Moreover, remarks by former U.S. president Trump also contributed to the increase in discrimination against Asians. In a speech at the 75th UN General Assembly on September 23, 2020, he publicly held China responsible, saying, "China blocked movement domestically in the early days of the virus while allowing planes to go out and infect the world." He attacked China and Asians because he was unable to prevent the spread of COVID-19 in the U.S. Trump also implemented immigration restrictions to prevent the spread of the COVID-19. In July of last year, the U.S. Department of Homeland Security and the Ministry of Justice announced new policies for asylum-seekers to prevent the spread of COVID-19. The document clearly stated that immigrants were a serious threat to the U.S. However, Jennifer Minear, president of the American Immigration Lawyers Association, responded to the regulations by saying, "The United States is the country with the highest COVID-19 infection rate. That policy just makes the national rights rise by sacrificing the vulnerable class."4) She criticized the policy saying it did not consider the impact on the vulnerable hierarchy. What was worse, whenever Trump made discriminatory remarks, hate comments against Asians flooded SNS media platforms. In the end, it was the action of former U.S. president Trump that brought about much of the discrimination problems that Asians are currently experiencing.
What needs to be done
In response to the March 11 Atlanta shooting, U.S. President Joe Biden said, "I am well aware that Asian Americans are very worried. This is wrong, not like the United States. It must be stopped." He indicated that he would address the issue, and in a statement on the 21st of the same month, Biden announced that "Systemic racism and white supremacy are ugly poisons that have long plagued the United States. We will change the law that has made possible continuous discrimination." His statement made it appear that he sympathized with the pain of Asians. Biden also pointed out that Trump's remarks such as "Chinese virus" only reinforce Americans' negative attitudes toward Asia. He vowed to take a different course than the Trump administration. On April 22, U.S. senators passed a bill that would prevent anti-Asian crimes during the COVID-19 period. The bill requires the Department of Justice to promptly examine any hate crime during the COVID-19 pandemic reported to federal, state, and local government judiciary agencies. The bill will be confirmed as law once it is signed by U.S. President Biden.
The South Korean government also has started to take action. It has expressed its deepest condolences to victims of families in the Atlanta shooting and has made it clear that it is willing to support the U.S. government's efforts to combat hatred and violence. However, the Korean government response has been evaluated as inadequate. Professor Park Noja of Korean Studies at the University of Oslo in Norway, said on his Facebook page, "Korea's measures for the pain suffered by Korean compatriots overseas are not enough. It is necessary to strongly promote 'measures for the safety of compatriots'." He criticized the passive attitude of the government. In fact, the effort of the South Korean government has not produced any visible results. In March of last year, Foreign Minister Kang Kyunghwa, during a BBC broadcast, said, "I am aware of the discrimination committed against Asians. Governments have a responsibility to prevent discrimination." However, a year later, the Atlanta shootings occurred, implying that the Korean government has not yet done much to help its citizens overseas.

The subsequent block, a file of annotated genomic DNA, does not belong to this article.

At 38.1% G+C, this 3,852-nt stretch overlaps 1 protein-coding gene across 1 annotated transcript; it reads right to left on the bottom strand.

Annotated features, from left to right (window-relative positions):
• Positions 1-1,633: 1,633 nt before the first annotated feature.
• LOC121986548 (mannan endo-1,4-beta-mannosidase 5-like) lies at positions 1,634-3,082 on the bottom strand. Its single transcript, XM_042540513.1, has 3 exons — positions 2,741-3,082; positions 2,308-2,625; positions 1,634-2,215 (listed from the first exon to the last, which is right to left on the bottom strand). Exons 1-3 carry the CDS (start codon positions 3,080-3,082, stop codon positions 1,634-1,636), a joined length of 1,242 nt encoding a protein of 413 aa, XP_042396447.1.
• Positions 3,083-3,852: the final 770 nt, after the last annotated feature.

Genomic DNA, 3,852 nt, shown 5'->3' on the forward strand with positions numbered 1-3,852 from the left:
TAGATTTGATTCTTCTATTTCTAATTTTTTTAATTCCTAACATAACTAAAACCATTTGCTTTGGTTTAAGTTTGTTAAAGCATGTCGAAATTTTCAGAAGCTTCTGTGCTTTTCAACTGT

In the end, citizens came forward to stop racism. After the Atlanta shootings, the movement with the slogan "Stop Asian Hate" started as a way of opposing anti-Asian sentiment throughout the U.S. On March 27, in Los Angeles Korean Town, citizens voluntarily held a "National Action Day". About 2,000 Asian people participated in the rally. They held placards with the slogan "Stop Asian Hate" and handed out T-shirts with the same phrase printed on them. The protestors marched through the center of the Korean Town. Similar rallies were held across the U.S., but on different days in places like San Francisco and Washington. Also, on Instagram, articles with the hashtag "#StopAsianHate", totaled more than 400,000, and on Twitter, the same hashtag was shared about 6.7 million times a day. Many people are voicing agreement on anti-discrimination in Asia. K-pop stars BTS, the fashion brand LMC, and Madonna also joined in the movement and denounced racist acts towards Asians. In other words, for discrimination towards Asians to stop, each government and citizens are making efforts.
What is my COLOR?
If discrimination against Asians continues, international relations will collapse. In particular, hatred of Asians has been directly linked to the deterioration of US-China relations. Despite ongoing efforts by governments to prevent racism, no concrete results have been seen. Therefore, each nation needs to establish clearer measures, designate racist crimes as hate crimes, and announce more appropriate punishments and preventative measures.
1) Kim Seojung, "COVID-19 Please Stop Hating Asian", KBS NEWS, February 26, 2021
2) Lee Taegyu, "3,800 Cases of Asian Hatred in the Year of COVID-19. The United States Has Remained Silent", Hankookilbo, April 5, 2021
3) Park Sungeun, "[News Feature] China or Korea? No Asians!" Head-Raising Racism", YONHAPNEWS AGENCY, February 13, 2020
4) Lee Seol, "Trump Administration, "Immigrants, Serious Threats to the Spread of COVID-19. Asylum Restrictions"", THE DONG-AILBO, July 9, 2020.